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10 Questions: Will Lamar Jackson Thrive in Todd Monken's Offense?

From left: OC Todd Monken, WB Lamar Jackson, QB Tyler Huntley
From left: OC Todd Monken, WB Lamar Jackson, QB Tyler Huntley

Lamar Jackson says he's been given the keys to the offense by new Offensive Coordinator Todd Monken. Get ready for an interesting ride.

Jackson's new contract extension, the hiring of Monken, and the signing of Odell Beckham Jr. were among the storylines that kept the Ravens in the headlines throughout the offseason. It's the start of a new offensive era for Baltimore, but Jackson remains the centerpiece.

Here's where things stand now:

Jackson's performance is crucial.

When Jackson was the unanimous MVP in 2019, the Ravens finished with the best record in franchise history (14-2) and Jackson was the heartbeat off the offense. He led the NFL with 36 touchdown passes and completed a career-high 66.1% of his tosses while throwing just six interceptions. He also set the single season rushing record by a quarterback (1,206 yards), making him the game's most dominant dual threat.

Jackson's 49-21 record as a starting quarterback amplifies his importance to the team's success. When he's playing at a high level, the Ravens have always been difficult to beat. 

Heading into his sixth season at age 26, Jackson is entering a pivotal stage of his career – still young, but with the experience gleaned from successes and disappointments. Monken directed the league's top passing offense in 2018 when he was Tampa Bay's offensive coordinator, and his dynamic and diverse offenses at Georgia helped the Bulldogs win two straight national championships.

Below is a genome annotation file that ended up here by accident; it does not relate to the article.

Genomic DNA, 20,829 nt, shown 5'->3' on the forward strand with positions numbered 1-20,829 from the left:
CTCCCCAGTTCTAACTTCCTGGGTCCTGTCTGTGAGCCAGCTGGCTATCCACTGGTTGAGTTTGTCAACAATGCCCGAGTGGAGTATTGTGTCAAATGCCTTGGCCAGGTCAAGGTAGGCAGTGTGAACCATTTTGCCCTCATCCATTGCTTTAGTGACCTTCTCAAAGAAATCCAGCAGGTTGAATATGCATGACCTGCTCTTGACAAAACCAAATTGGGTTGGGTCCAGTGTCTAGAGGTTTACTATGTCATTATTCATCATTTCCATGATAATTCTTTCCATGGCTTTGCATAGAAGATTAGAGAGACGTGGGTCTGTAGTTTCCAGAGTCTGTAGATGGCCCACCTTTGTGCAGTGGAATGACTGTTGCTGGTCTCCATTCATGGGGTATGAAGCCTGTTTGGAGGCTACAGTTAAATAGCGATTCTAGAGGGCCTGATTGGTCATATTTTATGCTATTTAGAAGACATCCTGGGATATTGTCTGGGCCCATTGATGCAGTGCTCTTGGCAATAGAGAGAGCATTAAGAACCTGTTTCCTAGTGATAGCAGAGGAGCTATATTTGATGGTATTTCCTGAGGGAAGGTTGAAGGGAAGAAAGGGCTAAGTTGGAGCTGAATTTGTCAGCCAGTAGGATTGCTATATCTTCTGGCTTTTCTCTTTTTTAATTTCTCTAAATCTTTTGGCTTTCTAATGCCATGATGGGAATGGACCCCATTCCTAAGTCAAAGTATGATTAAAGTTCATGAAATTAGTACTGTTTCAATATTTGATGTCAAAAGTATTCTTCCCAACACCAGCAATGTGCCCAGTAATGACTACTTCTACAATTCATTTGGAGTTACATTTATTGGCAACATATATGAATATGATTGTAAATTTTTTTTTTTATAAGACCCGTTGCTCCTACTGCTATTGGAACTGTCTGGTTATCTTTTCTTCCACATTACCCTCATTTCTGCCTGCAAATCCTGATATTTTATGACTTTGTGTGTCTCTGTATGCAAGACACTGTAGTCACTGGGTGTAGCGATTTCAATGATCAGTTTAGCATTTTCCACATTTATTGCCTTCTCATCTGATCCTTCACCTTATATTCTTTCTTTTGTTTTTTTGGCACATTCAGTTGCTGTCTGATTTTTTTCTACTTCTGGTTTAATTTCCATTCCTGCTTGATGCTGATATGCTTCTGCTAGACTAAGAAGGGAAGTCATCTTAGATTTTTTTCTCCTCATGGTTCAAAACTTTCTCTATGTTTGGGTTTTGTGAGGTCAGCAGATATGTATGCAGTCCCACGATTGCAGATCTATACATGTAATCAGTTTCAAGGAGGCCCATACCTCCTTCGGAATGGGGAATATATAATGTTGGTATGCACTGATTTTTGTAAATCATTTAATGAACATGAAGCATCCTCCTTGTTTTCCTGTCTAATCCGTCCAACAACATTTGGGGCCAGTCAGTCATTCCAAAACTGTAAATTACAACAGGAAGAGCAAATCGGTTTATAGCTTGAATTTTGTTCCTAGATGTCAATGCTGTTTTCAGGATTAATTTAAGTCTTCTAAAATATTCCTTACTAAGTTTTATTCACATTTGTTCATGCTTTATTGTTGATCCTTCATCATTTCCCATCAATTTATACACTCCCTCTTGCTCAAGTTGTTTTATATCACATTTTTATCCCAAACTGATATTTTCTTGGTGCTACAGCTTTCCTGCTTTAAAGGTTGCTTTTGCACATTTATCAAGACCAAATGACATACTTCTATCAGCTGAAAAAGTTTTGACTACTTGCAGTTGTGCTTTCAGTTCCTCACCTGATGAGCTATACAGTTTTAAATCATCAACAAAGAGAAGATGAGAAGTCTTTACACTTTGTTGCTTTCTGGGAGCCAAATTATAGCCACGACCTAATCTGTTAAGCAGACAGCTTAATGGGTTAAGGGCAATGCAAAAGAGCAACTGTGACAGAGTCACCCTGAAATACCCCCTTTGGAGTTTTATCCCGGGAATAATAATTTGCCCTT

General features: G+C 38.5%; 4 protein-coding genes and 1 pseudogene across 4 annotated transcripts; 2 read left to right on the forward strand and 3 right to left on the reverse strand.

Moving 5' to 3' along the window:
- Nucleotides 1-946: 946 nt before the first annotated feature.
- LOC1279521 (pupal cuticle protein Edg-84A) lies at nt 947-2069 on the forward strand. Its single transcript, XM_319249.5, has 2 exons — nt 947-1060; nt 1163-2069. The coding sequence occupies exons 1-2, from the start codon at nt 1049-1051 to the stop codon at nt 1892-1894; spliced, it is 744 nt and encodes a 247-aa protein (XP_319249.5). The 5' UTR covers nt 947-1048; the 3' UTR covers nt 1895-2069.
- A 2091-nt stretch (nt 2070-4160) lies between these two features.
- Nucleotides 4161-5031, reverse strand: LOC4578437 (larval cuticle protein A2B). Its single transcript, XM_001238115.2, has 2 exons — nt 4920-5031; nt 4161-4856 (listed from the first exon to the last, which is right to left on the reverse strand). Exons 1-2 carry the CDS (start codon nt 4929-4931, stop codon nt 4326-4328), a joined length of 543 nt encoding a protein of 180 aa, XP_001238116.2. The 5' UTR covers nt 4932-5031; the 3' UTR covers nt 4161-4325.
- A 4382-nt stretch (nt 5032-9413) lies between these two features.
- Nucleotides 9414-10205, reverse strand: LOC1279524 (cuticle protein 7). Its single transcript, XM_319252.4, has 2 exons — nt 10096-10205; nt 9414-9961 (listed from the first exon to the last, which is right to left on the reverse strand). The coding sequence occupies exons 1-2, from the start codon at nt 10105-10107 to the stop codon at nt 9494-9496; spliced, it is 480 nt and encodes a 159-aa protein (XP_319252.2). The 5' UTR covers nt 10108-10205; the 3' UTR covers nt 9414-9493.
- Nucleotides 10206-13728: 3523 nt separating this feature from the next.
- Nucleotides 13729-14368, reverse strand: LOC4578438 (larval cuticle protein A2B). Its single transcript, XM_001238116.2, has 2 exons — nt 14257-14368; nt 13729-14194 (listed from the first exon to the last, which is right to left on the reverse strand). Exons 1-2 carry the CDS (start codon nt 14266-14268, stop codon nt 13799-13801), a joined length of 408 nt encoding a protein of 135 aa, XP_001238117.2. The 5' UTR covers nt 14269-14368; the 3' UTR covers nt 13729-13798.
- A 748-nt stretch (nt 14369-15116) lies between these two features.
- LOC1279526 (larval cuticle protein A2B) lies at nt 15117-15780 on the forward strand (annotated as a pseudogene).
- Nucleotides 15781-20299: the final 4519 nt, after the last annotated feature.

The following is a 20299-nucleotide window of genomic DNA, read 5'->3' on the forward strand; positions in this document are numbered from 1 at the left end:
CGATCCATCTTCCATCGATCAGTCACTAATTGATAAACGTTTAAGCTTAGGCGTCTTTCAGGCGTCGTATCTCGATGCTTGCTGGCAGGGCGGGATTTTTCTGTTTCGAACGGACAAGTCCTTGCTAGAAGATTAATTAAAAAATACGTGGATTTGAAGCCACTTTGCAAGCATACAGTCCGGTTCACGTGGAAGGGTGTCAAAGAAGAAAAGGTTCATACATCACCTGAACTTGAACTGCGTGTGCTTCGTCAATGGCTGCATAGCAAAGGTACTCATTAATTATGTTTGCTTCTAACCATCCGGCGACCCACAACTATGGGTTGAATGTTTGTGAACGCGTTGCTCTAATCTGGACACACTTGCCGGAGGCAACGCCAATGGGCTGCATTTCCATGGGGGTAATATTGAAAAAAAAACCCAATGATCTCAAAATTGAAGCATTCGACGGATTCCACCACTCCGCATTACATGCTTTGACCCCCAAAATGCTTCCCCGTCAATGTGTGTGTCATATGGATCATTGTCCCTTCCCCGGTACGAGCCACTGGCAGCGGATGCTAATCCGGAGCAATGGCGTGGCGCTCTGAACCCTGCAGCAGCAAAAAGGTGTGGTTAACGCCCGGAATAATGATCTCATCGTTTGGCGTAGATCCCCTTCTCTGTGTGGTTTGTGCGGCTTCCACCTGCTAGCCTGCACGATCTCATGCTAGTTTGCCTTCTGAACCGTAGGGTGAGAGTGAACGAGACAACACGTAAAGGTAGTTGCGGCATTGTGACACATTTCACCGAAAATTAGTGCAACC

Will Monken + Jackson = offensive fireworks? The Ravens are banking on them bringing out the best in each other.

Many things look promising.

Baltimore went all-in during the offseason to upgrade its passing offense. They signed wide receivers Beckham and Nelson Agholor in free agency and drafted wide receiver Zay Flowers in the first round. It's the deepest wide receiver group Jackson has ever worked with, and the Ravens also have an impressive tight end group led by All-Pro Mark Andrews.

Jackson has sounded enthusiastic about the potential of the passing attack throughout OTAs and minicamp. He already has a friendship with Beckham, as they plan to work out together before training camp. Likewise, Jackson and Flowers have already met up for workouts in Florida.

It will be intriguing to see how Jackson's running ability is used in Monken's offense. Monken said he wants to take some off Jackson's plate, but still utilize his unique skillset.

Having more weapons on the perimeter could force defenses to take some of their attention away from Jackson, creating wider running lanes for him to exploit. Monken mixed it up at Georgia and it was hard to predict whether the ball would end up in the hands of the quarterback, running backs, tight ends, or receivers from play-to-play. He has the weapons to be just as diverse, if not more, in Baltimore.

"There's nothing like having talent," Monken said. "There's only one football still. But utilizing multiple personnel groups and trying to fit the pieces of the puzzle together – utilizing their skillset when you can get the best matchups… I'm excited to work with them. We still haven't put the pads on yet, but from what I've seen, with adding the wide receivers that we have and the tight ends that have been here, it's an exciting time."

Some things must still be proven.

Jackson has longed for an offense that would allow him more freedom to make changes at the line of scrimmage and to pass more aggressively downfield. Now he has it, and the onus is on him to flourish in it.

Jackson must be more consistent capitalizing on deep throws when his targets gain an advantage.

If Jackson changes more protections and adjusts more routes at the line of scrimmage, he'll also have more responsibility to get the Ravens into the right looks. Meanwhile, the Ravens haven't had all of their expected starters practicing together yet, and learning the offense is still a work in progress. Will the Ravens be in sync with the new offensive system by Week 1 and catch opponents off guard as they did in 2019? Or will there be growing pains that cost them early in the season?

It's a challenge that Jackson is looking forward to. He found his comfort level quickly when the Ravens changed offensive coordinators in 2019 and plans to do the same with Monken.

"G-Ro [Greg Roman]'s offense, it didn't take that long," Jackson said. "I believe 2019, that's when he got the OC job, and I feel like we went 14-2. The sky [is] the limit with this offense. We're going to see."

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